Sunday, June 11, 2006

The talent that the Japanese media has to manipulate public opinion is amazing. I suppose that this goes on everywhere, but it is so bold and open here as to be shocking at times.

When Livedoor's Horie was arrested, there were constant leaks for the prosecutors which prejudiced the public opinion of him to that of guilty. He had no chance to defend himself, nor did his lawyers get much air time to do so. His reputation has been destroyed by the government with the support and assistance of the Japanese media (which most often has no choice but to support the government position because of restricted access to kisha, the press clubs.)

Last week, a woman was arrested and charged in the death of a young boy. Her daughter had died in April and the police attributed it to accidental drowning. She was not satisfied with that explanation and wanted further investigation, but they closed the case.

A month later, one of her daughter's friends, a young boy, was found strangled. She has been charged in his death---or at least with illegally abandoning a body. It is a sad story, it seems that she was depressed with her daughter's death and killed the boy because she couldn't stand to see other children living happily when her daughter was dead. That is her explanation.

There is no excuse for what she did, but the media has pulled out all stops to vilify her. Earlier, they had staked out her house expecting her to be charged in the crime. Naturally, there were tens of dozens of noisy, nosy reporters there and she became upset at their presence. She went outside and questioned them as to why they were there and asked them to leave or to move away.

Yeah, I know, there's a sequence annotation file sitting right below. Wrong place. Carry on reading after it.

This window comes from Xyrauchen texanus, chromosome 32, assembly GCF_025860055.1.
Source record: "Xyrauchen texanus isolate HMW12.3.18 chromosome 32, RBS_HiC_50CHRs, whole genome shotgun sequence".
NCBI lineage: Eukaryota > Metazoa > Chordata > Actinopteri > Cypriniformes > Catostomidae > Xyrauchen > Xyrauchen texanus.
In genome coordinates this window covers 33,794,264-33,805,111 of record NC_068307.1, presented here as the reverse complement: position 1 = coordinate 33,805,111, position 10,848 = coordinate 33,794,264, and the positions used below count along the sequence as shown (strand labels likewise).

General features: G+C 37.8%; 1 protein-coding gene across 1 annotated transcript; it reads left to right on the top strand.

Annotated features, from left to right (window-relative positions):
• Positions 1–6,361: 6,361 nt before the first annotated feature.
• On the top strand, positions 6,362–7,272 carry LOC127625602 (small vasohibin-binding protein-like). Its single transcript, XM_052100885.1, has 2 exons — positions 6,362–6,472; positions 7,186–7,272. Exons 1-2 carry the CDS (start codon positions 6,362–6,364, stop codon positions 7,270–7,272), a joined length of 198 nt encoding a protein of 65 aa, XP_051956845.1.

This is something anyone, guilty or not would be likely to do, but now they repeated air the images of her while she was upset at the reporters. This tends to make her look like and evil nutcase. Perhaps she is, but I believe that is what courts are to decide based on evidence.

In Japan, the vast majority of people charged in a crime are convicted. It used to be a 99% conviction rate. Damn, those cops are good. Most convictions are based on confessions obtained under long severe interrogation sessions (Amnesty International has long condemned this practice, but frankly, most Japanese, especially the government does not give a damn about it.)

There is bail available, but it is rarely given prior to confession. People simply spend months in a "detention center" under interrogation without being offered bail and with restricted access to an attorney.

All of this is well-known, but it is still surprising to me to see the obvious kowtowing of the supposedly "free" press doing the government's dirty work without question. Just suppose that this woman (or Horie) is innocent and that her confession was forced and false. It makes no difference, her reputation and future has been destroyed. She was assumed guilty as soon as she was arrested. Period. That is the way it goes here, and very few people see anything wrong with it.

It turned out that this women did kill both children, her daughter and the neighborhood boy.

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